March 26th-April 18th, 2008
The artists present documents, images, objects and texts from the off-site project Monitor, a series of projects in alternative spaces that was on display from March 26th-April 18th, 2008.
In this project, MONITOR, the artists explore the complex and often controversial concept of surveillance. As part of the gallery’s project-based mentorship program, MONITOR included three student artists; Jacqueline Collomb, Lisa Figge and Klaudio Shita developed their projects with the assistance of artist mentors, Germaine Koh, Vancouver; Julia Fiala, Toronto; and Linda Duvall, Toronto/Saskatoon.
Jacqueline Collomb, Detection Services, 2008
173 Princess Street
Detection Services looks at surveillance as an integral (and sometimes masked) component of public security. Text and sound are used to challenge the notion of security as a protective measure by examining the systematic inducement of paranoia, a strategy meant to persuade the public that the erosion of civil liberties and human rights is not only for their own benefits, but also for the benefit of others.
Jacqueline Collomb is in her fourth year of the Fine Art program at Queen’s University. Concentrating on printmaking, time-based media and installation, she hopes to translate questions of importance regarding armed conflict and military life into visual artworks. Upon graduation in June, she hopes to spend time working and developing her art practice.
Jacqueline Collomb, Detection Services (detail), 2008
Klaudio Shita, Know Me, Feel Safe, 2008
Bagot Street Laundromat, 152 Bagot Street
Know Me, Feel Safe
In this project, Shita challenges the idea of the camera lens functioning as an objective eye, suggesting that this preconception allows one to dismiss the dangers of surveillance. In his exploration, he turns the surveillance camera into a creature, to personify it as a symbol of mismanaged biological needs for safety and well-being -- a mutation that creates paranoia. These hybrid forms of surveillance create an environment in which the viewer is made to feel slightly uneasy, thereby raising questions about safety and security.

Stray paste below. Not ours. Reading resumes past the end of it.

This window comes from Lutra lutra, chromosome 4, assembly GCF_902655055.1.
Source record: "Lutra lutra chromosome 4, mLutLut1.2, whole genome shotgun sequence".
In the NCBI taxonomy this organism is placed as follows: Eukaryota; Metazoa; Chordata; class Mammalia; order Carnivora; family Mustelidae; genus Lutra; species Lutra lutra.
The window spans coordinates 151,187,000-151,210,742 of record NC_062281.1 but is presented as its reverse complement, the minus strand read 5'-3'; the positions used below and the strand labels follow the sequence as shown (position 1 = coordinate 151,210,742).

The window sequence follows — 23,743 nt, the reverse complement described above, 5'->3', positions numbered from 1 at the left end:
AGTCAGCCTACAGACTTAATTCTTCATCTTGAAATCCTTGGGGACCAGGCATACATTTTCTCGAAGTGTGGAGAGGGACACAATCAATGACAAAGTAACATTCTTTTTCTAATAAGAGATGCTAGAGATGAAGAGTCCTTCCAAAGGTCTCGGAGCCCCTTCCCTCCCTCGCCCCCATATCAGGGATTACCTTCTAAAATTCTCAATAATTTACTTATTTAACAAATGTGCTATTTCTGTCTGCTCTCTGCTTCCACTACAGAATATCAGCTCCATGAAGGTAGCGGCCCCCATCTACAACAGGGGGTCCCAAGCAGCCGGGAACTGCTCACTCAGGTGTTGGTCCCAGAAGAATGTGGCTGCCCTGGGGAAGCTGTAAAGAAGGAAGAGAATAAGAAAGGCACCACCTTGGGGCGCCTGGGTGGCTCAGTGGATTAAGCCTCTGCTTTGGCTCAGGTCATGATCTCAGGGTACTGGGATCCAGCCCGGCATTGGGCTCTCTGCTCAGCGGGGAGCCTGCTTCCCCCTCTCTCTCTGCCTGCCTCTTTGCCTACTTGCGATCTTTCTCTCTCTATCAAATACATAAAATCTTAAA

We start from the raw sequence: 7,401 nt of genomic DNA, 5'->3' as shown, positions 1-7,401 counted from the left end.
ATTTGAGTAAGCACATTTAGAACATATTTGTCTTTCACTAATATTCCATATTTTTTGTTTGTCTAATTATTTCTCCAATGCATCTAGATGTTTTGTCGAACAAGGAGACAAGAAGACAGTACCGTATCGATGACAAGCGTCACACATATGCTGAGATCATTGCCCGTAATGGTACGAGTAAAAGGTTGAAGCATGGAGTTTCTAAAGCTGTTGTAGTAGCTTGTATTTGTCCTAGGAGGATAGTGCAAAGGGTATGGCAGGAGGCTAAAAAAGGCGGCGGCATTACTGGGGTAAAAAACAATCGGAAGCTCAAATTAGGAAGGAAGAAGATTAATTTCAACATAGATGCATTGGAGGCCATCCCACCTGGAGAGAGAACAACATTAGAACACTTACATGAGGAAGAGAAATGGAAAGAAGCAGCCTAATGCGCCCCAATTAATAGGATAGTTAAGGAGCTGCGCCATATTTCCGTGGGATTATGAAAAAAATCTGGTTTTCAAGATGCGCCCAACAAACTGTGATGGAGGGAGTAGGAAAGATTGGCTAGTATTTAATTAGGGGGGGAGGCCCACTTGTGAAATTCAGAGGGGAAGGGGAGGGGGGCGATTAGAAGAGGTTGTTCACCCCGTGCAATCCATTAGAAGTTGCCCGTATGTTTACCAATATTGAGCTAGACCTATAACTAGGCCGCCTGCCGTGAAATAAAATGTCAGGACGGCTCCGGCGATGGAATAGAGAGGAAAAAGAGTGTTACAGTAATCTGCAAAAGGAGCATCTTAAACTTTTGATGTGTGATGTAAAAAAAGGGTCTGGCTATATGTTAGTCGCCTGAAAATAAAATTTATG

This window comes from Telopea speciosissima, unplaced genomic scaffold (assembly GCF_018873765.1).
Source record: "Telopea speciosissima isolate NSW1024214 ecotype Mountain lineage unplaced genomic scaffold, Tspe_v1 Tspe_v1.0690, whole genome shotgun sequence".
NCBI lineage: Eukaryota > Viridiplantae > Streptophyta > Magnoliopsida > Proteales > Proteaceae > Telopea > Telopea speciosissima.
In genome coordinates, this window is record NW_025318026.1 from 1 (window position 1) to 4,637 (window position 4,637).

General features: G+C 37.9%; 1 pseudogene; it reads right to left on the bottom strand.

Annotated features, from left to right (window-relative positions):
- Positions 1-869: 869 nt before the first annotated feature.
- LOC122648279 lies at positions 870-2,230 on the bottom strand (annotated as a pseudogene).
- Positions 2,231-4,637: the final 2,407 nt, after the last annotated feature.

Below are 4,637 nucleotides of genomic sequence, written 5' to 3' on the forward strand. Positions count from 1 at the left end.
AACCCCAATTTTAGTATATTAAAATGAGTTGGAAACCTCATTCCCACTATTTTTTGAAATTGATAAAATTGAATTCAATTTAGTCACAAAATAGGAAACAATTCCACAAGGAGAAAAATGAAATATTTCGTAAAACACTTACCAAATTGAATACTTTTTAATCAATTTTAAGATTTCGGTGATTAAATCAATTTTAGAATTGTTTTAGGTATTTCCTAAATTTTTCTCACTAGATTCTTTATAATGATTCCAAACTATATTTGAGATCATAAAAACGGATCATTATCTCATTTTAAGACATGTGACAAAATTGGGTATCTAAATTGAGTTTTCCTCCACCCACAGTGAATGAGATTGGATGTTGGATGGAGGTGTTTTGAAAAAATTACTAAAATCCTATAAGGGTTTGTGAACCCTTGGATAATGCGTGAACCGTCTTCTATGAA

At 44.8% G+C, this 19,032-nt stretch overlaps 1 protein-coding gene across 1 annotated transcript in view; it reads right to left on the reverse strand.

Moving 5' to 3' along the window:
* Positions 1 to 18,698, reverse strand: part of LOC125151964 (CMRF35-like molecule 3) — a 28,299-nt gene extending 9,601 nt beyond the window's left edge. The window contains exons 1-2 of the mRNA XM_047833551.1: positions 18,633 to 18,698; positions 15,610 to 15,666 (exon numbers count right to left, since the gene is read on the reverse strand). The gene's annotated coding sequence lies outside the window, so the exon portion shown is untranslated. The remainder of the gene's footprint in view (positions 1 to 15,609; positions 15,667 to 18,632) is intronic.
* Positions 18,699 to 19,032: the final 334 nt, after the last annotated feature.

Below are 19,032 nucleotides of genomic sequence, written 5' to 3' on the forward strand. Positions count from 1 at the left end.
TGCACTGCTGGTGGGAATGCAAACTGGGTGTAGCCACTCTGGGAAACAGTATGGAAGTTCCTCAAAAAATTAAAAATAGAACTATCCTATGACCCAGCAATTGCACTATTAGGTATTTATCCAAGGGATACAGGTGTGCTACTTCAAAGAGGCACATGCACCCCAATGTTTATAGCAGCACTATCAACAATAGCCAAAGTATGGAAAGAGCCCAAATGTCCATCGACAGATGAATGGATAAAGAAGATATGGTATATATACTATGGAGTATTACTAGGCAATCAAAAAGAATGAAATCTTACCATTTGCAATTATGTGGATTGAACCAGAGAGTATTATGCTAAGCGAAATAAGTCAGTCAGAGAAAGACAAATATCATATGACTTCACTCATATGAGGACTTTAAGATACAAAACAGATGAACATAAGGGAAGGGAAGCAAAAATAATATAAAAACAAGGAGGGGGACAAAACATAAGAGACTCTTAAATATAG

Klaudio Shita was born in Albania in 1983. He currently studies Fine Art at Queen’s University, and participates in Works Cited events in collaboration with other artists. After graduation he plans to continue a fine art career on a collaborative, grass roots level, and enroll in an apprenticeship to become a tattoo artist.
Klaudio Shita, Know Me, Feel Safe (detail), 2008
Various neighbourhood parks in Kingston
Person of Interest
Person of Interest is an interactive intervention that takes place in six locations around Kingston for the month of March 2008. Figge explores the concept of the surveillance video, questioning the role of the observer and the observed and what is done with the video footage. Is the promise of safety and protection, which surveillance implies, a mirage or does it provide a real service?
Fourth year Queen’s University fine art student Lisa Figge is interested in all forms of new genre public art, a term coined by artist Suzanne Lacy. She has been experimenting with different kinds of artistic intervention in her local community including performance and video. Person of Interest builds on this work.
Lisa Figge, Person of Interest site location, 2008
Jacqueline Collomb, Lisa Figge, and Klaudio Shita
Project Room / May 6 - 24, 2008